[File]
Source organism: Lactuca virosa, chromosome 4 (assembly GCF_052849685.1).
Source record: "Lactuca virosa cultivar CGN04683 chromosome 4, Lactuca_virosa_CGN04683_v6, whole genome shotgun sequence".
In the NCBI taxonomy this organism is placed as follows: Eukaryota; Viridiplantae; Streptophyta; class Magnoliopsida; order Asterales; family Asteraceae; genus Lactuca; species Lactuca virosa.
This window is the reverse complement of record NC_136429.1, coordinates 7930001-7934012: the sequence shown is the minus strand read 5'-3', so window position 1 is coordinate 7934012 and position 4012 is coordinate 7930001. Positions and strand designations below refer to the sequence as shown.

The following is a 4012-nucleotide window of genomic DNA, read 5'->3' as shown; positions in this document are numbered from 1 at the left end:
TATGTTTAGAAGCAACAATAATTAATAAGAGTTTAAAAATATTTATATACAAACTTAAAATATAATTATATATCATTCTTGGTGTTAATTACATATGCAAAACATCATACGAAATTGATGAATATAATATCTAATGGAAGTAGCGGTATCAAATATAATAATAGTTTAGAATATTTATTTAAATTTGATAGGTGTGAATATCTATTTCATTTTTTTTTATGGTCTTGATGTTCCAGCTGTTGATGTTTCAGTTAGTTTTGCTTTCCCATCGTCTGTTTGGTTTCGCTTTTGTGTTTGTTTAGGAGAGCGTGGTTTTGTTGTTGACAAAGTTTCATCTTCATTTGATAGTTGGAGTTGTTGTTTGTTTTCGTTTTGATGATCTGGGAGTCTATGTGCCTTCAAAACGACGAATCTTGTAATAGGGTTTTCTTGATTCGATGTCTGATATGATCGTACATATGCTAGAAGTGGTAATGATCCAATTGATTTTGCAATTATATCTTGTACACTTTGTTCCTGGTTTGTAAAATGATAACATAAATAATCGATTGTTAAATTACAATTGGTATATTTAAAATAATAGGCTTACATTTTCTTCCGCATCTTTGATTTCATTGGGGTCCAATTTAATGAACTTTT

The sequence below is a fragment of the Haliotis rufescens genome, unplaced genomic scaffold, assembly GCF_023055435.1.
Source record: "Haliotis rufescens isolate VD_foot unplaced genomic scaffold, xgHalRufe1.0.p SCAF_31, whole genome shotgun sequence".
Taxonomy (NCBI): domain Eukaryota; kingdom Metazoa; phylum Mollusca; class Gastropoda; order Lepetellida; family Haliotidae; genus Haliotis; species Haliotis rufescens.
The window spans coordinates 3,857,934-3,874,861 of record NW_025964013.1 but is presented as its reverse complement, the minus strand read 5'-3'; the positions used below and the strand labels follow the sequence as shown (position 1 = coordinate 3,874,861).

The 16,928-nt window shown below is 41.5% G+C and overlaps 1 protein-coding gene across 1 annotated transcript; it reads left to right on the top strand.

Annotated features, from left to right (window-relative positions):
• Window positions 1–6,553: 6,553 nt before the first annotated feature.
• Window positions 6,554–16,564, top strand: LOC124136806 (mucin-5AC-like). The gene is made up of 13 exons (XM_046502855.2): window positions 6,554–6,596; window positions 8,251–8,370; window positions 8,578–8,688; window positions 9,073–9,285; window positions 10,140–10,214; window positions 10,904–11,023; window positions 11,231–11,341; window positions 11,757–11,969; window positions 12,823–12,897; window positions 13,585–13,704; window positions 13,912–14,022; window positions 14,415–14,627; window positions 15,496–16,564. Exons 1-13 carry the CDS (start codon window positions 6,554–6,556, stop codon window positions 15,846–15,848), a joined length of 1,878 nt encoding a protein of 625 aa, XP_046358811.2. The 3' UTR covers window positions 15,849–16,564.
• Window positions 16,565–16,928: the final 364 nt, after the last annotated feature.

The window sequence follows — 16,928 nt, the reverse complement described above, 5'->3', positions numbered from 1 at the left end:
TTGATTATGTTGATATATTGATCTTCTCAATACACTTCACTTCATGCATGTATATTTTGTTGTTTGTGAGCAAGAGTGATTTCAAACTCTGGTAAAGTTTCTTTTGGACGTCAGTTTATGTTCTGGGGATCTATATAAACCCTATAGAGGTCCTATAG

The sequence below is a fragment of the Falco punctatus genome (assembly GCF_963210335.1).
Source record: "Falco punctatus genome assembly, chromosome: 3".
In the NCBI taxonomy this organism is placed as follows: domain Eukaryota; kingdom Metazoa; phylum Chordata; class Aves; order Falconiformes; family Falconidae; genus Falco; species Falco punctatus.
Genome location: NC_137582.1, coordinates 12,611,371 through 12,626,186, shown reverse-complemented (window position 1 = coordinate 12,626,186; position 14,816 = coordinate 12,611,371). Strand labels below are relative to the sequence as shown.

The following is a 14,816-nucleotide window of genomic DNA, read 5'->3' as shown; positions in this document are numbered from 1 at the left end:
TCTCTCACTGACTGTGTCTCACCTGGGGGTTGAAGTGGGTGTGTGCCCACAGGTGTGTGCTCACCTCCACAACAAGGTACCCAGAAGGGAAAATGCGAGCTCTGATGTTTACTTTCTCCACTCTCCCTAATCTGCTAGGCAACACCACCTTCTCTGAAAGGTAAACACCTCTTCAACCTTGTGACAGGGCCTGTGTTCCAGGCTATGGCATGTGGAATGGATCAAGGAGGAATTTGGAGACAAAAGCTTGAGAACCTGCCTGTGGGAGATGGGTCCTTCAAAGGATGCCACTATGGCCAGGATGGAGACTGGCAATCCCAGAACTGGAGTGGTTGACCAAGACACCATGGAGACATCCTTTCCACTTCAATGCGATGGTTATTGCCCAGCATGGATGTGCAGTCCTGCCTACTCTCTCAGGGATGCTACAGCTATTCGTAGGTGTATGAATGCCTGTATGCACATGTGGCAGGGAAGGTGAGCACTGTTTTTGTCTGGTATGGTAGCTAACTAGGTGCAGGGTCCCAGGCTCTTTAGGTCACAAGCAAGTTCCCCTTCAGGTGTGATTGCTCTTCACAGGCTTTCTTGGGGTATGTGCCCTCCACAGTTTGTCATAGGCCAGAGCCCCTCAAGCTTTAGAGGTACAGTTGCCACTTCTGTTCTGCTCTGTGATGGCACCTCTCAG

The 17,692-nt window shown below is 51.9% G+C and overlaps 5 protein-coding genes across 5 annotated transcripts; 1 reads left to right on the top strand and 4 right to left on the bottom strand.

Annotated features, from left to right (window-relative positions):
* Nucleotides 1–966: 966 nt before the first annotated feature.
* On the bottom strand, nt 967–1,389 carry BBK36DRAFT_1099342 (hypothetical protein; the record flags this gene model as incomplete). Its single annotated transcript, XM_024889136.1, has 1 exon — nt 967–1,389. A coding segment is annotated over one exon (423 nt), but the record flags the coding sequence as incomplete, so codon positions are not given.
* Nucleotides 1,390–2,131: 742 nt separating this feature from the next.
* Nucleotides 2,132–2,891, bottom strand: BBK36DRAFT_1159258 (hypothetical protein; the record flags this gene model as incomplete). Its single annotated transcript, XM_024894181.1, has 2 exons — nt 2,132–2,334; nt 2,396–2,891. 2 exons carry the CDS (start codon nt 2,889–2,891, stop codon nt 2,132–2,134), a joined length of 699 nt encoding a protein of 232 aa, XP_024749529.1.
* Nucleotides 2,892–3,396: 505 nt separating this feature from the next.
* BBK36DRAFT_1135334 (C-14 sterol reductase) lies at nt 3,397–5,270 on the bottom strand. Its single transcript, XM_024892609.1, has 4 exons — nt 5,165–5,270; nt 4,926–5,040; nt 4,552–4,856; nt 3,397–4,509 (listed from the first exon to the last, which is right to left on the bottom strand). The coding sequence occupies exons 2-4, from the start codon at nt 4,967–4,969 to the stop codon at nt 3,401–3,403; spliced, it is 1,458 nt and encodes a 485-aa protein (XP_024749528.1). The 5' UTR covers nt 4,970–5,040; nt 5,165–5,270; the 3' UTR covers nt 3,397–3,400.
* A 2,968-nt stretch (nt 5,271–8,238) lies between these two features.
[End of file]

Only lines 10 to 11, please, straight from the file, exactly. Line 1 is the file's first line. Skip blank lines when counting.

The window spans coordinates 3,857,934-3,874,861 of record NW_025964013.1 but is presented as its reverse complement, the minus strand read 5'-3'; the positions used below and the strand labels follow the sequence as shown (position 1 = coordinate 3,874,861).

The 16,928-nt window shown below is 41.5% G+C and overlaps 1 protein-coding gene across 1 annotated transcript; it reads left to right on the top strand.